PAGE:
WASHINGTON — Esther George, the president of the Federal Reserve Bank of Kansas City, said Wednesday that community banks are facing headwinds from low interest rates and the cost of complying with the Dodd-Frank Act.

Although policymakers made efforts to protect community banks from regulations intended for the largest, most systemic institutions, the trickle-down effect from the regulatory reform law has been deeply felt by smaller institutions, she said.

"We now have a regulatory environment that is weighing heavily on them," said George in a question-and-answer session following a speech before the Exchequer Club.

She expressed concern over the compliance costs facing thousands of community banks in her district, which she said are carrying a "disproportionate share" of the burden.

George's comments echoed recent remarks made by Fed Chair Janet Yellen and Fed Gov. Daniel Tarullo saying there needs to be proper calibration of rules to the risk profiles of particular institutions.

"We are taking a fresh look at how we supervise community banks and possible ways that supervision can be smarter, more nimble, and more effective," said Yellen in a speech at the Independent Community Bankers of America conference. "We know that a one-size-fits-all approach to supervision is often not appropriate."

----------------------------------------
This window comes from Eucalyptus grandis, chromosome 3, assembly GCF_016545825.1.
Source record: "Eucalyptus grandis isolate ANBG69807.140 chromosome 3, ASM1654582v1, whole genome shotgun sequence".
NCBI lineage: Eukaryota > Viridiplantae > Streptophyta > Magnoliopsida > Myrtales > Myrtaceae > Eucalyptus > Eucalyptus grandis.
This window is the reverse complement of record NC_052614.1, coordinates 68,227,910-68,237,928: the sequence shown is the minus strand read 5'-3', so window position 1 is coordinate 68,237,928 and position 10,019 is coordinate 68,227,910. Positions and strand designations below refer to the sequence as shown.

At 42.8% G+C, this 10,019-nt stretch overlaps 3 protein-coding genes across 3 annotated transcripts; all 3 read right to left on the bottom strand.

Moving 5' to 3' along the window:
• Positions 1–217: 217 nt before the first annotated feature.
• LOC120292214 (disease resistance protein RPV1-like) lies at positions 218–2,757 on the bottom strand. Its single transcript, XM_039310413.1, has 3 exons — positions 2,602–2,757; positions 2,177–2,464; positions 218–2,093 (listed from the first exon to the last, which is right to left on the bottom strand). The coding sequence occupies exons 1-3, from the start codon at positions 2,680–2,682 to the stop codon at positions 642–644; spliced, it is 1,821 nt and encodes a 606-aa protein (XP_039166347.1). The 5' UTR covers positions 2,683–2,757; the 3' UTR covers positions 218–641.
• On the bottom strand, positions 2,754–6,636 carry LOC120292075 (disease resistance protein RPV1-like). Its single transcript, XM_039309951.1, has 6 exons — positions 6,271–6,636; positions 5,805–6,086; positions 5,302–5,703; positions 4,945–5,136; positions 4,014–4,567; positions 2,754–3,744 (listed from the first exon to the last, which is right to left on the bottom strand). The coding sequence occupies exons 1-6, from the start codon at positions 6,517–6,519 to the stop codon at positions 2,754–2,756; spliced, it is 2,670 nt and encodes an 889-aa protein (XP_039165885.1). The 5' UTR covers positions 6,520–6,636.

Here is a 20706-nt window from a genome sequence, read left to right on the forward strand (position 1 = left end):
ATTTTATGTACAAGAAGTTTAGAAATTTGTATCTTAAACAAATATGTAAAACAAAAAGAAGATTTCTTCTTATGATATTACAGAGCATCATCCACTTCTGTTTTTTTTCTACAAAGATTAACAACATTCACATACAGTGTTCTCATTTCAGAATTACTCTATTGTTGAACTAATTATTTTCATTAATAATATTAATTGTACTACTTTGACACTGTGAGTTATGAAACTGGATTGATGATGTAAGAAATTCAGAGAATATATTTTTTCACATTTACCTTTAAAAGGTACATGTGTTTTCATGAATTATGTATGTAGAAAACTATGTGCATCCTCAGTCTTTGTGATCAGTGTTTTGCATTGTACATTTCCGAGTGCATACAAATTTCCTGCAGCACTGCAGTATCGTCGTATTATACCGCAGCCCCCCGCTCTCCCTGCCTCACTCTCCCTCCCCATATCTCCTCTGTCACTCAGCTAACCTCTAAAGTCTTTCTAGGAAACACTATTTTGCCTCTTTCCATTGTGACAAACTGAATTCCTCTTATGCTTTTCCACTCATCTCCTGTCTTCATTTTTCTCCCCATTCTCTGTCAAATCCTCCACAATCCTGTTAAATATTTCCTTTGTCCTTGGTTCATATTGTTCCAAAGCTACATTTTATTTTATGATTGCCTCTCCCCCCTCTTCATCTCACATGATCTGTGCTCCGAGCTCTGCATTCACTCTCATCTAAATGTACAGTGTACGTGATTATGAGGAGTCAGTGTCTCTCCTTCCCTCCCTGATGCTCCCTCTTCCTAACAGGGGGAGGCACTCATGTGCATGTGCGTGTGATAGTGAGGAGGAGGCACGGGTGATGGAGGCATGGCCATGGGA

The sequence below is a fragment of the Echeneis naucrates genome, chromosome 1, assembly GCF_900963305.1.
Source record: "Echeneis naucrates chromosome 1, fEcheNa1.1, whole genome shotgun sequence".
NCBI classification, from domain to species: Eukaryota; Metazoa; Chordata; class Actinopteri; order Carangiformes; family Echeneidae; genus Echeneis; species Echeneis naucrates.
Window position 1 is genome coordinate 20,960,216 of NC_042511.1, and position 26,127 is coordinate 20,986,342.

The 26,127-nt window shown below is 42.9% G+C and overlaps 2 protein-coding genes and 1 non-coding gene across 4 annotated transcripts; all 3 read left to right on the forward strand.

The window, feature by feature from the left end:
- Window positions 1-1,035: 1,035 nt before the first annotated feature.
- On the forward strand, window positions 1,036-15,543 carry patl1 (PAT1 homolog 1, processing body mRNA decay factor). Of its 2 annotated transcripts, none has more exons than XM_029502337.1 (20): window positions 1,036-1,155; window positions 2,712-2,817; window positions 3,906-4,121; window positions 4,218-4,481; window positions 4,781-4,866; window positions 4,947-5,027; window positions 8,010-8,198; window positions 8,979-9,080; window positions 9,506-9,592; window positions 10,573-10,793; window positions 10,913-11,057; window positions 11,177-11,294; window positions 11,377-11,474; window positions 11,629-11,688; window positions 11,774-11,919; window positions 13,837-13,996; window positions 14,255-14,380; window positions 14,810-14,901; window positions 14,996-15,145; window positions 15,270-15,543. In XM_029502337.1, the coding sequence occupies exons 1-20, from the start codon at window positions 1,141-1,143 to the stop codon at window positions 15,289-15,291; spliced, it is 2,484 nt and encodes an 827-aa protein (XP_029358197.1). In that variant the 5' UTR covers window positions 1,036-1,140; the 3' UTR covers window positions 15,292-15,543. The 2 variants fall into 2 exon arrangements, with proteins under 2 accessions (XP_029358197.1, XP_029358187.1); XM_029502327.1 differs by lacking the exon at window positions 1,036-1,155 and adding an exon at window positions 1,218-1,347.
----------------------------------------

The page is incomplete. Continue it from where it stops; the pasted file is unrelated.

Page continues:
Earlier this month, Tarullo went even further by suggesting making adjustments to better tailor regulatory requirements to a wide variety of institutions — large and small — in order to minimize the trickle-down effect caused by tougher regulations.

He said that smaller banks could be excluded from particular requirements like executive compensation restrictions and the Volcker Rule, which bans banks from taking risky bets with taxpayer money.

"Even where regulatory frameworks try to place a lesser burden on smaller banks, there may be some risk of 'supervisory trickle down,' whereby supervisors informally, and perhaps not wholly intentionally, create compliance expectations for smaller banks that resemble expectations created for larger institutions," said Tarullo.

Tarullo also suggested doubling the threshold at which a bank is considered systemically important from the $50 billion level established by Dodd-Frank.

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